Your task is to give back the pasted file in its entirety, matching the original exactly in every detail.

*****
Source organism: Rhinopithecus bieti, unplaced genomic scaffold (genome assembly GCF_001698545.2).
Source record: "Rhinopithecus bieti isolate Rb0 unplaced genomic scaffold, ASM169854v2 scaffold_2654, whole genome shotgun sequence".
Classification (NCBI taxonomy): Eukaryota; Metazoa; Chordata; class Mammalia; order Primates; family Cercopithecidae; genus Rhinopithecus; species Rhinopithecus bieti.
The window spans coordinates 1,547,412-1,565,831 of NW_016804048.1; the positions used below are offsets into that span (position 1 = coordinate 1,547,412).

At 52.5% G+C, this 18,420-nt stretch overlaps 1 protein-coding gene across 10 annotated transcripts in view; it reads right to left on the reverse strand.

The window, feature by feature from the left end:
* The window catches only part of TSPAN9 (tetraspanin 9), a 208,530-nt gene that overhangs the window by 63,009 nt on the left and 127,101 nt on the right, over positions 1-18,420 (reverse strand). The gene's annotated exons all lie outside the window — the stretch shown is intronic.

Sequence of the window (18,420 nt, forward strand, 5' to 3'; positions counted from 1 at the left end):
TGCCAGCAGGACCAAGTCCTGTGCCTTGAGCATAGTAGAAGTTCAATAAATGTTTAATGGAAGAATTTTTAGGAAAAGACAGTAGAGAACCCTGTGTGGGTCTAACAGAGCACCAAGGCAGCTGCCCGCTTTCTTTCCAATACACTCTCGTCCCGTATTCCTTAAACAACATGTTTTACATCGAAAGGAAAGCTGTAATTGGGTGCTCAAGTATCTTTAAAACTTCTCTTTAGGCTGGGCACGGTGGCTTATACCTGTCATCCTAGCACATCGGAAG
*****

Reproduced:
Source organism: Rhinopithecus bieti, unplaced genomic scaffold (genome assembly GCF_001698545.2).
Source record: "Rhinopithecus bieti isolate Rb0 unplaced genomic scaffold, ASM169854v2 scaffold_2654, whole genome shotgun sequence".
Classification (NCBI taxonomy): Eukaryota; Metazoa; Chordata; class Mammalia; order Primates; family Cercopithecidae; genus Rhinopithecus; species Rhinopithecus bieti.
The window spans coordinates 1,547,412-1,565,831 of NW_016804048.1; the positions used below are offsets into that span (position 1 = coordinate 1,547,412).

At 52.5% G+C, this 18,420-nt stretch overlaps 1 protein-coding gene across 10 annotated transcripts in view; it reads right to left on the reverse strand.

The window, feature by feature from the left end:
* The window catches only part of TSPAN9 (tetraspanin 9), a 208,530-nt gene that overhangs the window by 63,009 nt on the left and 127,101 nt on the right, over positions 1-18,420 (reverse strand). The gene's annotated exons all lie outside the window — the stretch shown is intronic.

Sequence of the window (18,420 nt, forward strand, 5' to 3'; positions counted from 1 at the left end):
TGCCAGCAGGACCAAGTCCTGTGCCTTGAGCATAGTAGAAGTTCAATAAATGTTTAATGGAAGAATTTTTAGGAAAAGACAGTAGAGAACCCTGTGTGGGTCTAACAGAGCACCAAGGCAGCTGCCCGCTTTCTTTCCAATACACTCTCGTCCCGTATTCCTTAAACAACATGTTTTACATCGAAAGGAAAGCTGTAATTGGGTGCTCAAGTATCTTTAAAACTTCTCTTTAGGCTGGGCACGGTGGCTTATACCTGTCATCCTAGCACATCGGAAG